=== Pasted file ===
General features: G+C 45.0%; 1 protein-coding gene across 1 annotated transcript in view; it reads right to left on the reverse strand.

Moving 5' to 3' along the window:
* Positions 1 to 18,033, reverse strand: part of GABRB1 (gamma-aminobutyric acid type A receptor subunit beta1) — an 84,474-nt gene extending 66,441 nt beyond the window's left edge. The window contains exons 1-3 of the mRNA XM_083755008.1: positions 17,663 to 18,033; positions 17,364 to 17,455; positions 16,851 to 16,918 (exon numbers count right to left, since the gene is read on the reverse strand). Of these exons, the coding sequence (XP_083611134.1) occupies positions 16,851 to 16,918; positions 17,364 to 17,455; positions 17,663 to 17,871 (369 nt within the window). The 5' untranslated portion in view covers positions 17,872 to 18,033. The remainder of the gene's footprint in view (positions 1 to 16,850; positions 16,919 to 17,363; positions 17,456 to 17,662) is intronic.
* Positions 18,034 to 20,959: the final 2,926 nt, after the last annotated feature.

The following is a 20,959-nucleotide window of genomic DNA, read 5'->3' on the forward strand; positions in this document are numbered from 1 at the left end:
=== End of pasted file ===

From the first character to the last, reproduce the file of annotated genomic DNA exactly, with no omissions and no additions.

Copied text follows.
General features: G+C 45.0%; 1 protein-coding gene across 1 annotated transcript in view; it reads right to left on the reverse strand.

Moving 5' to 3' along the window:
* Positions 1 to 18,033, reverse strand: part of GABRB1 (gamma-aminobutyric acid type A receptor subunit beta1) — an 84,474-nt gene extending 66,441 nt beyond the window's left edge. The window contains exons 1-3 of the mRNA XM_083755008.1: positions 17,663 to 18,033; positions 17,364 to 17,455; positions 16,851 to 16,918 (exon numbers count right to left, since the gene is read on the reverse strand). Of these exons, the coding sequence (XP_083611134.1) occupies positions 16,851 to 16,918; positions 17,364 to 17,455; positions 17,663 to 17,871 (369 nt within the window). The 5' untranslated portion in view covers positions 17,872 to 18,033. The remainder of the gene's footprint in view (positions 1 to 16,850; positions 16,919 to 17,363; positions 17,456 to 17,662) is intronic.
* Positions 18,034 to 20,959: the final 2,926 nt, after the last annotated feature.

The following is a 20,959-nucleotide window of genomic DNA, read 5'->3' on the forward strand; positions in this document are numbered from 1 at the left end: